In the post-Enron age of business, you would probably never dream of shredding documents that might be relevant to a threatened or pending lawsuit. But what safeguards does your business have in place to prevent the destruction or concealment of electronic evidence?
As a litigant or potential litigant, you have a duty not to destroy evidence that might be discoverable in a lawsuit, but many parties do not realize that this includes more than just paper records. Information stored electronically, such as your e-mails, electronic calendars and drafts of documents on your computer system are not only fair game, but are routinely requested.
What Needs to Be Preserved?
Information that is relevant or even arguably relevant to your dispute should be preserved. It is not always clear at the outset of litigation what is considered "relevant." At a bare minimum, documents and data routinely kept as a part of your business records should not be erased, even if you would normally conduct periodic purges of the data. For instance, many companies automatically purge deleted e-mails after a few weeks or months. Employees should not queue information for deletion if that information could be relevant and discoverable down the road. You should back up, print out or save to disk or CD-ROM any "stale" information that is in danger of being erased. While the rules do not require prescience or paranoia on your part, it may not look good to a judge or jury if you have destroyed routine accounting files, client database information, or e-mails to your customers or vendors about important issues in the lawsuit. For instance, in a pending case being handled by Maslon, a federal district court judge recently indicated her intent to sanction a party for using sophisticated software to clean her hard drive, which may or may not have contained evidence relevant to the case, despite the party's insistence that running this program was part of her routine maintenance. Another court remanded a case after entry of a $96.4 million jury verdict when the court found that the prevailing party had delayed, not even destroyed, production of electronic data. See Residential Finding Corp. v. DeGeorge Financial Corp., 306 F.3d 99 (2d Cir. 2002) (vacating court's order denying sanctions and remanding for the district court to decide whether a new trial was appropriate.)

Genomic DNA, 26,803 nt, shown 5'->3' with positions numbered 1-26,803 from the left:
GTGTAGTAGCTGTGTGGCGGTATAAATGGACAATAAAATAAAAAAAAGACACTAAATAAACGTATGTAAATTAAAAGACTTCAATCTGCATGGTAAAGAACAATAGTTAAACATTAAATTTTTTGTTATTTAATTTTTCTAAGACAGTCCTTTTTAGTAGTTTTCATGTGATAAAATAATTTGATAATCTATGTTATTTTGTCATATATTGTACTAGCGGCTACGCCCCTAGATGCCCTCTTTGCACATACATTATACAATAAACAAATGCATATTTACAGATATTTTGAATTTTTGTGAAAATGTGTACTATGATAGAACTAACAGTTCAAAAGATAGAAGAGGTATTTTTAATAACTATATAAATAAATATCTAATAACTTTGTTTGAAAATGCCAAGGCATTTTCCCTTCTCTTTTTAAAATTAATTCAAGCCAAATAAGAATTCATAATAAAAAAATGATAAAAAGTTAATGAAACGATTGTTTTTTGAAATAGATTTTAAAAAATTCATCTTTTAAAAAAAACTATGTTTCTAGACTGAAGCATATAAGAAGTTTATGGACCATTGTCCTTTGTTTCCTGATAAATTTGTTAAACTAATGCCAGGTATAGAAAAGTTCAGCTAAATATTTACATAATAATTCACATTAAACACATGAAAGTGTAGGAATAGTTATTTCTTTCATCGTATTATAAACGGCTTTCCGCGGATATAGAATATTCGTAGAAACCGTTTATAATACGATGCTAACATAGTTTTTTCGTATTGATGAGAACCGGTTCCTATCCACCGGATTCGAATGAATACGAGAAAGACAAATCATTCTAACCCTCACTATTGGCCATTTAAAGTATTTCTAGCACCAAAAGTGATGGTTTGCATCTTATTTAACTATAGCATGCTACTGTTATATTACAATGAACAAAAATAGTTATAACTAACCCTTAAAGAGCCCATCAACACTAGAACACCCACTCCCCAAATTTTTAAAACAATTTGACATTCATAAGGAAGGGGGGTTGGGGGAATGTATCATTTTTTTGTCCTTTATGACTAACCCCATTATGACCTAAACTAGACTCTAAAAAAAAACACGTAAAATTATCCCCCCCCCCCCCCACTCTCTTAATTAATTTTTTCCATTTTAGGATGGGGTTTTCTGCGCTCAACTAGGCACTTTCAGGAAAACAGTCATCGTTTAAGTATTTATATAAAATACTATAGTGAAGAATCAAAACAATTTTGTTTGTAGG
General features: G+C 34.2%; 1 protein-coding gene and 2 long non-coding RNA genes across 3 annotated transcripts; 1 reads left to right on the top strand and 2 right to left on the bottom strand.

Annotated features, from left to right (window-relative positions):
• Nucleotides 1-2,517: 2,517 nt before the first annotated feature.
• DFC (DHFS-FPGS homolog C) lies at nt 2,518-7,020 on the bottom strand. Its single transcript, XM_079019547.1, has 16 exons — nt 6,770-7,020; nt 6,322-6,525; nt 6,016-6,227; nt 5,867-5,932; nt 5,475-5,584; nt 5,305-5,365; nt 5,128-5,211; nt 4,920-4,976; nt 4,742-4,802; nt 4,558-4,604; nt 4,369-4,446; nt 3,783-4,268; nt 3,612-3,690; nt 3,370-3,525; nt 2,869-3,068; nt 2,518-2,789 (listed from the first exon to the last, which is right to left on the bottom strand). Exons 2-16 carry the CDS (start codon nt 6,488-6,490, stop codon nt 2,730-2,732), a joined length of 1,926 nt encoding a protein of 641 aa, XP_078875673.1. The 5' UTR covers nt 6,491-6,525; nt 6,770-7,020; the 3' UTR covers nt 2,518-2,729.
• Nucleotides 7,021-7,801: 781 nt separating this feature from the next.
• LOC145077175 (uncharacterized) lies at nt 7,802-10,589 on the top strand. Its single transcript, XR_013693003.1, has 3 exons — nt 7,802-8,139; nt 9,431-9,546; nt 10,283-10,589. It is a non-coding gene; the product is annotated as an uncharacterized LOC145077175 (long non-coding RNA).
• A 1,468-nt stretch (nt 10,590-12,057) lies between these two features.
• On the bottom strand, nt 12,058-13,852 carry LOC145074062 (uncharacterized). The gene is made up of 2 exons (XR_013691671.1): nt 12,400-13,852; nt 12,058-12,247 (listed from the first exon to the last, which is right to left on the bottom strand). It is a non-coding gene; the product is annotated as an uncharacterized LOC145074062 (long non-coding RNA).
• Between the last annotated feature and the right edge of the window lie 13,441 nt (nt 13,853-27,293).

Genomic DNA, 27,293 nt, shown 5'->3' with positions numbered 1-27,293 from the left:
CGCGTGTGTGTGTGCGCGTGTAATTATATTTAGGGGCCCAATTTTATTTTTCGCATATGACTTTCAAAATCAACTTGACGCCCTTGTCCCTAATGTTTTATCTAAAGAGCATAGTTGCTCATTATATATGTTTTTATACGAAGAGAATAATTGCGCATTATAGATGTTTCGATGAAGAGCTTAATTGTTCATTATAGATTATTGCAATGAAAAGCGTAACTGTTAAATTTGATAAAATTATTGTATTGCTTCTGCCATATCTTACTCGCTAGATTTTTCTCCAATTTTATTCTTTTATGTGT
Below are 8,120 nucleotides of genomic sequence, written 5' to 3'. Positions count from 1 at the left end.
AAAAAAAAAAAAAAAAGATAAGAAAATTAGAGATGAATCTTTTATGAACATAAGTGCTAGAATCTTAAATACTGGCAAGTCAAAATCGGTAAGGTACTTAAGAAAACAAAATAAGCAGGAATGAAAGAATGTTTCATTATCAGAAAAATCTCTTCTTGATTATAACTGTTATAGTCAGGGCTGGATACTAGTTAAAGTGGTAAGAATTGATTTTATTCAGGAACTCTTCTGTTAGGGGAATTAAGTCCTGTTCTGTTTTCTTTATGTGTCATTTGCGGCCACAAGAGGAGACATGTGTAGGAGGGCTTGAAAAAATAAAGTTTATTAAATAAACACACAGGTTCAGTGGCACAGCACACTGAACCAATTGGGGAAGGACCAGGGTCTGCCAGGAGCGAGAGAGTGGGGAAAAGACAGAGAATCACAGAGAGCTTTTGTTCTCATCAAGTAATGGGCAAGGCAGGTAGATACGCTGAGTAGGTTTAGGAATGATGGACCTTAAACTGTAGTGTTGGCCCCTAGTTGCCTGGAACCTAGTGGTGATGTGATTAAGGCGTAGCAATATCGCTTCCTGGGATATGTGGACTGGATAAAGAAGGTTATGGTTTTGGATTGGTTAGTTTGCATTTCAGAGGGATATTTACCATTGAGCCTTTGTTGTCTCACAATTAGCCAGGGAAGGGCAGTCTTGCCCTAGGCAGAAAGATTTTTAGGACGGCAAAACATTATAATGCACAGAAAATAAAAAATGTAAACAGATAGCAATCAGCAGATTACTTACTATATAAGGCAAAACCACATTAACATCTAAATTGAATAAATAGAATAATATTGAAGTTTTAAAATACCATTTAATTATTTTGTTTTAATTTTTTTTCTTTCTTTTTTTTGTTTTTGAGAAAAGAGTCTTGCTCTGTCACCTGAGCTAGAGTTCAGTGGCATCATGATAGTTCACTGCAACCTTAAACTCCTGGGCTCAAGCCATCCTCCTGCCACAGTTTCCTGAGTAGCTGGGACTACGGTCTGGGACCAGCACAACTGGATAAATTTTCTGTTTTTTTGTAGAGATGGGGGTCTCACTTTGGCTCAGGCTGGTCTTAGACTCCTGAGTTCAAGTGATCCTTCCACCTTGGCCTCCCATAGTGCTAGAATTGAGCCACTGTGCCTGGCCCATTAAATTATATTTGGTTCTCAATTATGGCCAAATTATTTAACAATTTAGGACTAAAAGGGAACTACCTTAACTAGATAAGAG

In addition to your paper files, data stored on your network, on individuals' computers, on hard disk, on external media and on backup tapes all should be preserved. If you have employees who save work-related information on laptop computers, home computers, personal e-mail accounts and PDAs (Blackberries, Palm Pilots), that information is also discoverable. The storage medium is not the issue; if you have relevant information, whatever the form, it will be discoverable.